Monday, June 26, 2017 This Week's Paper

The evolution of local elections

// County Auditor Julie Anderson rolls with election changes.

The way Pierce County residents vote is changing and Pierce County Auditor Julie Anderson and her staff are finding ways to adapt.

The proliferation of voting by mail is perhaps the most significant change in the election landscape. Anderson hosted a public forum May 7 to discuss the role of the county auditor during those types of future elections.

Anderson noted, there is no election day anymore, but rather an election season.

Pierce County was the last statewide that still operated polling places, something that will soon be gone due to legislation passed in Olympia this session.

Pierce County has 124 jurisdictions and 507 elected officials. It has 380 precincts, which means the auditor must issue 380 different ballots. A majority of voters in the county have been voting absentee. Anderson said 25 percent fill out and mail in their ballots as soon as they receive them. In the general election of 2010, the number of ballots received on election day dropped by about 7,500 compared to the same day in 2000.

A change that has been implemented elsewhere in the nation that is coming here is ballots in languages other than English. The Voting Rights Act of 1965 requires oral and written assistance for the following language minority populations: Hispanic, Asian and Native American. Counties are required to offer ballots in specific languages when the population of people speaking them as their native tongue reaches a certain percentage. Anderson said that is likely to be Spanish and Korean in this county. King County offers ballots in Chinese in certain precincts, she noted. Although there will be an additional cost to print ballots in different languages, Anderson said she does not have a specific cost estimate at this time.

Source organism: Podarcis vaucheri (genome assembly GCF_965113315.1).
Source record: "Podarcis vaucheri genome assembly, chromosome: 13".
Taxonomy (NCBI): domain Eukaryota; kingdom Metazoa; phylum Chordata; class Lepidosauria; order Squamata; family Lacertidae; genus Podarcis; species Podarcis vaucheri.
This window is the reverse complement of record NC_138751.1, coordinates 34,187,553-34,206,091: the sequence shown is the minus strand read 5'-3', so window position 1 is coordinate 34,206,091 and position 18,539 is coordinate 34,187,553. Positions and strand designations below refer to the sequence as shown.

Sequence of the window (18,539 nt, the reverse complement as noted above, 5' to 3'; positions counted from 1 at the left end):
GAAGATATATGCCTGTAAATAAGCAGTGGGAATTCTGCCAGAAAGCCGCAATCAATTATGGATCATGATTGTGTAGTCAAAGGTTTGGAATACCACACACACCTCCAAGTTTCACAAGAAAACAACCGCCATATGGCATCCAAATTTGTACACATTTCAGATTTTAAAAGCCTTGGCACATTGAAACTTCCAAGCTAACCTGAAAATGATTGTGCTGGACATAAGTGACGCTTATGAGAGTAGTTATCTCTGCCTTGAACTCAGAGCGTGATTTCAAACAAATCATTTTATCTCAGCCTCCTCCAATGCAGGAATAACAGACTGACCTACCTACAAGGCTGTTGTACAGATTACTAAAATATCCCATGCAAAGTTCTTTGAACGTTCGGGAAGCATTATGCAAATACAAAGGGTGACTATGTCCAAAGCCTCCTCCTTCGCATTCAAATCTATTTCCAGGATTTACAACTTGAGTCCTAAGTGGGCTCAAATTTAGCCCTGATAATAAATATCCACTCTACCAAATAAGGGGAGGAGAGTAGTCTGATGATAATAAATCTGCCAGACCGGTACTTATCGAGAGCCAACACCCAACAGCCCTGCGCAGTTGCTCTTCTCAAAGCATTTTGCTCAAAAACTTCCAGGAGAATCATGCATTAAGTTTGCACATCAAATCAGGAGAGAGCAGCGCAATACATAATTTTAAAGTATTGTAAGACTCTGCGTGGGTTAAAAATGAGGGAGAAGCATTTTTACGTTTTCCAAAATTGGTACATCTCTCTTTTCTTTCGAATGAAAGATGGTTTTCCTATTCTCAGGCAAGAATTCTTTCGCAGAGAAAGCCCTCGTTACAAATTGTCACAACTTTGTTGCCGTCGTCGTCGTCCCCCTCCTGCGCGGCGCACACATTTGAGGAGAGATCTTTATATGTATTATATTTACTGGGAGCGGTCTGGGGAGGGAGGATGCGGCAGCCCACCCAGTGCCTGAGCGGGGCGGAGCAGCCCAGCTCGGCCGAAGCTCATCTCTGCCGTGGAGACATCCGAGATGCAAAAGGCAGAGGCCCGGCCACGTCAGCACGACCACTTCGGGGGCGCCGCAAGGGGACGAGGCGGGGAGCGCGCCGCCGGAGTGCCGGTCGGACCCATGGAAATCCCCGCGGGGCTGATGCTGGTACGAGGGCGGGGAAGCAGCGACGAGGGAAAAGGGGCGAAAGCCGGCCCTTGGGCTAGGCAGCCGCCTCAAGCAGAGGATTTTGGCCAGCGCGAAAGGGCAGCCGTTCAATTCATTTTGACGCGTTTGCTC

Data from the 2010 Census indicates that Washington’s population has grown to warrant a 10th seat in Congress. All nine of the existing Congressional districts will undergo significant boundary changes, needing to be re-shaped to accommodate the new district.

Another process is underway to redraw Pierce County Council districts. After the council approves the plan, Anderson will be required to draw precinct lines based on the new boundaries.

Anderson did not mention Dale Washam, the county assessor/treasurer, by name, but did bring up the fact there is a recall effort underway. She and her staff must prepare for the possibility that enough signatures will be collected on petitions calling for Washam’s recall to get it on the ballot. This number is 64,495. If the recall organizers are successful, this will be the largest recall effort in county history in terms of the number of voters, Anderson told the audience.

Unlike some states, Washington is a voter intent state. Anderson explained that this means staff in auditors’ offices are required to do their best to determine what a voter meant when they fill out their ballot incorrectly. In Washington, 39 percent do not follow instructions, she noted. Examples include circling the name of a candidate, instead of filling in the arrow next to their name. Or a voter may fill in the arrow, then cross out the corresponding name and put a name below on the line for a write-in candidate.

Ballots, envelopes, reports and other materials are archived based on a retention schedule set by the state. This is 22 months for federal elections and 60 days for non-federal.

Staff members split the audience into several groups and gave them a tour of the facility. Visitors were able to see where incoming ballots are placed on a mail sorter and the room where signatures are verified

The office plans to hold a citizenship celebration on Sept. 17, which happens to be Constitution Day. Anderson said such events are held in Seattle on a regular basis, but have not been done in Pierce County since 1948. She said it will be an opportunity to recognize immigrants who have successfully completed the process to become United States citizens and encourage them to vote and partake in the other traditions associated with civic engagement.